Instead, we the readers are left with a fairly competent, if pedestrian, account of Early's very real accomplishments in the military sphere, especially with the coming of the Civil War. When war came, lawyer Early first served as a member of the Virginia Secession Convention from Franklin County, notably voting against. However, once secession became a reality, Early quickly offered his services to his native state, becoming Colonel of the 24th Virginia after organizing it and several other regiments in Lynchburg at the behest of the commander of Virginia's State forces, Robert E. Lee. In this capacity, Early served at First Manassas/Bull Run, taking command of a brigade including his own 24th Virginia, where he made the final assault on the Union troops and participated in the brief pursuit. Early had gained the reputation as an aggressive and competent leader who was a prime candidate for greater things, soon to be realized in the campaigns of the following year.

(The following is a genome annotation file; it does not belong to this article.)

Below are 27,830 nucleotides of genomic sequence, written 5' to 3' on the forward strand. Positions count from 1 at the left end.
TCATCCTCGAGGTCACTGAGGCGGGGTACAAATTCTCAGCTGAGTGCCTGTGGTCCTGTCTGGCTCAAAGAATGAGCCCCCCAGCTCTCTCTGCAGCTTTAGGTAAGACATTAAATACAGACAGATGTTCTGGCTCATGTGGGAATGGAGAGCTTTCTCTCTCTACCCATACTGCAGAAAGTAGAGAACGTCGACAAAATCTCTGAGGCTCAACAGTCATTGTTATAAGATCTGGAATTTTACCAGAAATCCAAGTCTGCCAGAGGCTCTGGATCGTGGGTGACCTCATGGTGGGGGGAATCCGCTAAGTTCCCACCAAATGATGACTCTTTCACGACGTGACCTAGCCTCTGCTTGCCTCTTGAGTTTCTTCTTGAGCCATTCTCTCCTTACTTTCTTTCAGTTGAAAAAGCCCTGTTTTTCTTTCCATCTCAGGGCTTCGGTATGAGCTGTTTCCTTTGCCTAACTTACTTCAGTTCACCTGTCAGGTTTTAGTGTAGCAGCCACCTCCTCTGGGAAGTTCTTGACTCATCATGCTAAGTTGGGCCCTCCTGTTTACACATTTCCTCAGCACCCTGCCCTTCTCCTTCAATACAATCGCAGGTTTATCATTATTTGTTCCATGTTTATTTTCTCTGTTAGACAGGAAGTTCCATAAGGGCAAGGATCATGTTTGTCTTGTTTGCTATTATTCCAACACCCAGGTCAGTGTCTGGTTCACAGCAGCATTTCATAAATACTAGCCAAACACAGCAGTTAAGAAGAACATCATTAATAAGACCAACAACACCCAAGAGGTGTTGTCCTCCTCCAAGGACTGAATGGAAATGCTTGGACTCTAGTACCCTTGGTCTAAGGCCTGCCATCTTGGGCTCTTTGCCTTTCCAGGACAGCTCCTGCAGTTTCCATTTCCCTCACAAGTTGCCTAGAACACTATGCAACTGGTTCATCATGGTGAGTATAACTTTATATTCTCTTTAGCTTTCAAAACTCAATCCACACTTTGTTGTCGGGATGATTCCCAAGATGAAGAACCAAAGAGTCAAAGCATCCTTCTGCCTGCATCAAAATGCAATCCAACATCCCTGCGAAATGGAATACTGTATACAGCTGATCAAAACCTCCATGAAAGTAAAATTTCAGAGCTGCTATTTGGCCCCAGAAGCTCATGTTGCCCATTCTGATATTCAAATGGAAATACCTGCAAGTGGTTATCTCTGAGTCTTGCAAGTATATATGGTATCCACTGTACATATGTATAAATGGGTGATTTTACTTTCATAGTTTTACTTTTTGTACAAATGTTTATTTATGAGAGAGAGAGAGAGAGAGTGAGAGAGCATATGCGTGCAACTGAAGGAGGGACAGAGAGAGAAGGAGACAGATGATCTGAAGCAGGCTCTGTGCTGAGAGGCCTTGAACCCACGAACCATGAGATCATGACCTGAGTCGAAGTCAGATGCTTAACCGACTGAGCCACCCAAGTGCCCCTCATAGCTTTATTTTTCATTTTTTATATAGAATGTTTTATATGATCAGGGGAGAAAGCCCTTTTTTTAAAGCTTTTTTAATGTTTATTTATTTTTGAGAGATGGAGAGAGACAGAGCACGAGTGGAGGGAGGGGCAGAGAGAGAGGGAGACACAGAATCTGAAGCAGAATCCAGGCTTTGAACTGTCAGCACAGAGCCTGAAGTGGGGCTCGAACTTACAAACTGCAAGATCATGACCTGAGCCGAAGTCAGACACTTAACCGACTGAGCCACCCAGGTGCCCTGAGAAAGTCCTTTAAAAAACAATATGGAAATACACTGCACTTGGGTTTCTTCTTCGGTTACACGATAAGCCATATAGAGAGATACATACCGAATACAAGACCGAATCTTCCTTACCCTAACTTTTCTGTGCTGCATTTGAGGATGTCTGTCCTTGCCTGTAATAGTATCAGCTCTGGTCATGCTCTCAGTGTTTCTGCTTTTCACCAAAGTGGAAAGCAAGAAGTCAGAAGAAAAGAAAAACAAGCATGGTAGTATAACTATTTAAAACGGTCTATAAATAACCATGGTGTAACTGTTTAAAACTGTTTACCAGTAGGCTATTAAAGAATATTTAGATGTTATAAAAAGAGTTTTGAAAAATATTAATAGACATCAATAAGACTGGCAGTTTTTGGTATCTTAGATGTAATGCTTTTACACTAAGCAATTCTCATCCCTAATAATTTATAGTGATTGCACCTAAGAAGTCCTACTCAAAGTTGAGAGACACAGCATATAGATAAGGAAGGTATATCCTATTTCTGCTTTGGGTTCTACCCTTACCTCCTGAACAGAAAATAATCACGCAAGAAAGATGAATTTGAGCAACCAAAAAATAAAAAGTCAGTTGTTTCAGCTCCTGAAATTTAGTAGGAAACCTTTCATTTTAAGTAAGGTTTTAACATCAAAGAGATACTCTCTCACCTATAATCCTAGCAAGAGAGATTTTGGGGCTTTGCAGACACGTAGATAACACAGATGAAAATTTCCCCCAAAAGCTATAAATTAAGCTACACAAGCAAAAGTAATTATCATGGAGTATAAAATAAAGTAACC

1863 was a watershed for the Confederacy, the Army of Northern Virginia, and Jubal Early: at its beginning he remained unsatisfied as the "temporary" head of a division, which he had led with notable success at Fredericksburg, prompting him to threaten his resignation; soon, now "officially" promoted, he was to lead it in the campaigns of Chancellorsville and Gettysburg. The loss of his mentor Stonewall Jackson at Chancellorsville and Early's own stalwart performance at the Second Battle of Fredericksburg and Salem Church secured him a place as senior division commander in the Second Corps, now led by Richard Ewell, with whom Early worked well until a mysterious and unexplained incident the following year caused a rift between the two when Ewell ordered Early arrested and threatened with court-martial. (The commander-in-chief himself interceded to put this to rest prior to the campaigns of 1864.) The invasion of Pennsylvania followed, with Early again performing well in the Second Battle of Winchester and the first day at Gettysburg, marred only perhaps by his deliberate destruction of the iron foundry owned by Radical Republican Thaddeus Stevens. One major revelation to me, however, came in the following winter when Old Jube was sent to first take charge in the Shenandoah Valley, largely directing operations of the disorganized Confederate cavalry he came to seemingly despise! He remained there until active operations brought him back to the main army in time for the Overland Campaign.